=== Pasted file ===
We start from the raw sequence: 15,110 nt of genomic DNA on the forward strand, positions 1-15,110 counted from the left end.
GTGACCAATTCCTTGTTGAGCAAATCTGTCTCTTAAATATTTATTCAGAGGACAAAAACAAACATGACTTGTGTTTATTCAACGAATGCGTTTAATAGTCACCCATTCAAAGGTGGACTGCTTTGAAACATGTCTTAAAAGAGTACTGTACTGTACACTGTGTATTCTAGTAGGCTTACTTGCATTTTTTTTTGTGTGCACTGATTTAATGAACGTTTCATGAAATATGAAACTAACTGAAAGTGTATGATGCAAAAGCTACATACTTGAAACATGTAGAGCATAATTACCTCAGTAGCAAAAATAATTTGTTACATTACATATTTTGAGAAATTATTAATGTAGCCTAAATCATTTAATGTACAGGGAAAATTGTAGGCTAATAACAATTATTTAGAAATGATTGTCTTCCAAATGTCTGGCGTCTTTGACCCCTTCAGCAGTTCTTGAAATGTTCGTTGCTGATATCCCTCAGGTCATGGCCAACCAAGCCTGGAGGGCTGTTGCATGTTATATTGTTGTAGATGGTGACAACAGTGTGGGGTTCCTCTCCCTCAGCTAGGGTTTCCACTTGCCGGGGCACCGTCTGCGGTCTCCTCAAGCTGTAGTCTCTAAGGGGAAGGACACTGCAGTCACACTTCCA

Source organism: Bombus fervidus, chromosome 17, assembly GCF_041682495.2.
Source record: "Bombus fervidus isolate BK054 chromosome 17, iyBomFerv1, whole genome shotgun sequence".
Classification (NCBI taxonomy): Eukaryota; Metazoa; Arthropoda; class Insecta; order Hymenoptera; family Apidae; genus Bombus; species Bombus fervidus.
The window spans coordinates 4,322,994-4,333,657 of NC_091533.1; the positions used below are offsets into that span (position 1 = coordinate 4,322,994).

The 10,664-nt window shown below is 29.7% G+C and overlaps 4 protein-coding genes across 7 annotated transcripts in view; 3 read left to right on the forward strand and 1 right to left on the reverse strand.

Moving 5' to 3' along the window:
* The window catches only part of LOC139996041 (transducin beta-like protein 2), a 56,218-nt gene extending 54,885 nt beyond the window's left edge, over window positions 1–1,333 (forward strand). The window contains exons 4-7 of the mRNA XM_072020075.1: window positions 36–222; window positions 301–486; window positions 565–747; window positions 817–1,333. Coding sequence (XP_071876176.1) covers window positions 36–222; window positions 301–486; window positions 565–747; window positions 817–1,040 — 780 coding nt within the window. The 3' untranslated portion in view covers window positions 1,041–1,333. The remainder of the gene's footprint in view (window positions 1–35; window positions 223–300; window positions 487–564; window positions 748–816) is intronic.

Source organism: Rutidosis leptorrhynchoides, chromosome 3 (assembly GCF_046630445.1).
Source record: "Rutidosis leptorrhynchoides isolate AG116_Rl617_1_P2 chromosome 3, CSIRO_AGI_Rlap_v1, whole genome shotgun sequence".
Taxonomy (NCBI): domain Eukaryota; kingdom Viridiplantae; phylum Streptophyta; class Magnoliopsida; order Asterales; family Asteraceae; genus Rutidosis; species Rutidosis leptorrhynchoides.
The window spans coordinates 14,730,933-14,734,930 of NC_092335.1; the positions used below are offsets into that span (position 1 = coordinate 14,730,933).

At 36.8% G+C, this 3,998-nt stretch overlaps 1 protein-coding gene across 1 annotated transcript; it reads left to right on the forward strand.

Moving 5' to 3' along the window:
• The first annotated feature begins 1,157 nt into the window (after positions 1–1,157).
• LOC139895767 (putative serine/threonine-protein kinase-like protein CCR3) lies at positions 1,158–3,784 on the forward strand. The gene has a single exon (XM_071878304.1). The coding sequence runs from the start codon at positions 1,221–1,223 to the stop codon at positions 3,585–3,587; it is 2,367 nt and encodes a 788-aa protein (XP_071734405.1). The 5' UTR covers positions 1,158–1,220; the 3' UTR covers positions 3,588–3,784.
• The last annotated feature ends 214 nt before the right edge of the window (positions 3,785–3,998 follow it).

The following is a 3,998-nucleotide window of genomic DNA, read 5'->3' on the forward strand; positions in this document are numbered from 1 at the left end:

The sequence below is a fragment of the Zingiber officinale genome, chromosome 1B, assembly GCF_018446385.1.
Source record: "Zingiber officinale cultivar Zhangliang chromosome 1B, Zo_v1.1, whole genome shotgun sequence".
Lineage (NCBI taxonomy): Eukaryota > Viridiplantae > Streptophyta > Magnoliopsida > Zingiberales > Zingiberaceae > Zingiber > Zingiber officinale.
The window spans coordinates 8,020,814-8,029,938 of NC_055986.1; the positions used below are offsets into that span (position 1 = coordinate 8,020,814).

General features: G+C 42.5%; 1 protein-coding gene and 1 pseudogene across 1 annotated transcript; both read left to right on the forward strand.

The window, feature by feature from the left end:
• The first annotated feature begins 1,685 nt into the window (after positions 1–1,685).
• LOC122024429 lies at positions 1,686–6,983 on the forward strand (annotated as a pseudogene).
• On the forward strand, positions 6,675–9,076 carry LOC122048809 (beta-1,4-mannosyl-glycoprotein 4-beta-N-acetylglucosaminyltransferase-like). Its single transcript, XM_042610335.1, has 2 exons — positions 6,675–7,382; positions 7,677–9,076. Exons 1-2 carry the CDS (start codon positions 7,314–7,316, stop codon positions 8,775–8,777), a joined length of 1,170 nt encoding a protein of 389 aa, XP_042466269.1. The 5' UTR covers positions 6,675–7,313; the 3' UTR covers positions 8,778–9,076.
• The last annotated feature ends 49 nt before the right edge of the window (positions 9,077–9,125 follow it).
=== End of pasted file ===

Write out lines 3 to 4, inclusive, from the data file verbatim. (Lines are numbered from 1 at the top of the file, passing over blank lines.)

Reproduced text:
Source organism: Bombus fervidus, chromosome 17, assembly GCF_041682495.2.
Source record: "Bombus fervidus isolate BK054 chromosome 17, iyBomFerv1, whole genome shotgun sequence".